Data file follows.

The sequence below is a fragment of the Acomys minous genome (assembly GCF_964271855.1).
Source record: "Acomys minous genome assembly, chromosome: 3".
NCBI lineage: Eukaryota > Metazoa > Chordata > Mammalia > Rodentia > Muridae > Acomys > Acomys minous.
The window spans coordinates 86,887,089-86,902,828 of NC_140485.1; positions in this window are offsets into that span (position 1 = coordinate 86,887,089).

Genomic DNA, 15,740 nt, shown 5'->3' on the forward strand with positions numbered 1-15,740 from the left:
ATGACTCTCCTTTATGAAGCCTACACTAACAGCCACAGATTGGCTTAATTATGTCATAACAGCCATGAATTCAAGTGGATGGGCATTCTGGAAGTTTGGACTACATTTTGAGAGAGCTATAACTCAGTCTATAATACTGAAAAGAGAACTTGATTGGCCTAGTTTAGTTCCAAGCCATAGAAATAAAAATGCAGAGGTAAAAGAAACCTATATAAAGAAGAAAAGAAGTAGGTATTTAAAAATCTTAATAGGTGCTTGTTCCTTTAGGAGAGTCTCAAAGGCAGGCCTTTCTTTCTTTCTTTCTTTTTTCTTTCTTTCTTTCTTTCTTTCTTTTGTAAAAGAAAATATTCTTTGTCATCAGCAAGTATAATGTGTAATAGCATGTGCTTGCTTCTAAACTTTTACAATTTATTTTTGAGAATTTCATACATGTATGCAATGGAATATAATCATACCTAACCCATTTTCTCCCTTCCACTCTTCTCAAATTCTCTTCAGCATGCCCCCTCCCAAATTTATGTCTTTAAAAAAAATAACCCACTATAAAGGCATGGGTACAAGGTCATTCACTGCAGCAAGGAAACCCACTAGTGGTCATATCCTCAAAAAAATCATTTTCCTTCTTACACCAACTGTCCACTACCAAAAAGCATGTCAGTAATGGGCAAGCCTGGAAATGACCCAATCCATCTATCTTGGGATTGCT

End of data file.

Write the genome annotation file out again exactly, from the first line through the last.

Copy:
The sequence below is a fragment of the Acomys minous genome (assembly GCF_964271855.1).
Source record: "Acomys minous genome assembly, chromosome: 3".
NCBI lineage: Eukaryota > Metazoa > Chordata > Mammalia > Rodentia > Muridae > Acomys > Acomys minous.
The window spans coordinates 86,887,089-86,902,828 of NC_140485.1; positions in this window are offsets into that span (position 1 = coordinate 86,887,089).

Genomic DNA, 15,740 nt, shown 5'->3' on the forward strand with positions numbered 1-15,740 from the left:
ATGACTCTCCTTTATGAAGCCTACACTAACAGCCACAGATTGGCTTAATTATGTCATAACAGCCATGAATTCAAGTGGATGGGCATTCTGGAAGTTTGGACTACATTTTGAGAGAGCTATAACTCAGTCTATAATACTGAAAAGAGAACTTGATTGGCCTAGTTTAGTTCCAAGCCATAGAAATAAAAATGCAGAGGTAAAAGAAACCTATATAAAGAAGAAAAGAAGTAGGTATTTAAAAATCTTAATAGGTGCTTGTTCCTTTAGGAGAGTCTCAAAGGCAGGCCTTTCTTTCTTTCTTTCTTTTTTCTTTCTTTCTTTCTTTCTTTCTTTTGTAAAAGAAAATATTCTTTGTCATCAGCAAGTATAATGTGTAATAGCATGTGCTTGCTTCTAAACTTTTACAATTTATTTTTGAGAATTTCATACATGTATGCAATGGAATATAATCATACCTAACCCATTTTCTCCCTTCCACTCTTCTCAAATTCTCTTCAGCATGCCCCCTCCCAAATTTATGTCTTTAAAAAAAATAACCCACTATAAAGGCATGGGTACAAGGTCATTCACTGCAGCAAGGAAACCCACTAGTGGTCATATCCTCAAAAAAATCATTTTCCTTCTTACACCAACTGTCCACTACCAAAAAGCATGTCAGTAATGGGCAAGCCTGGAAATGACCCAATCCATCTATCTTGGGATTGCT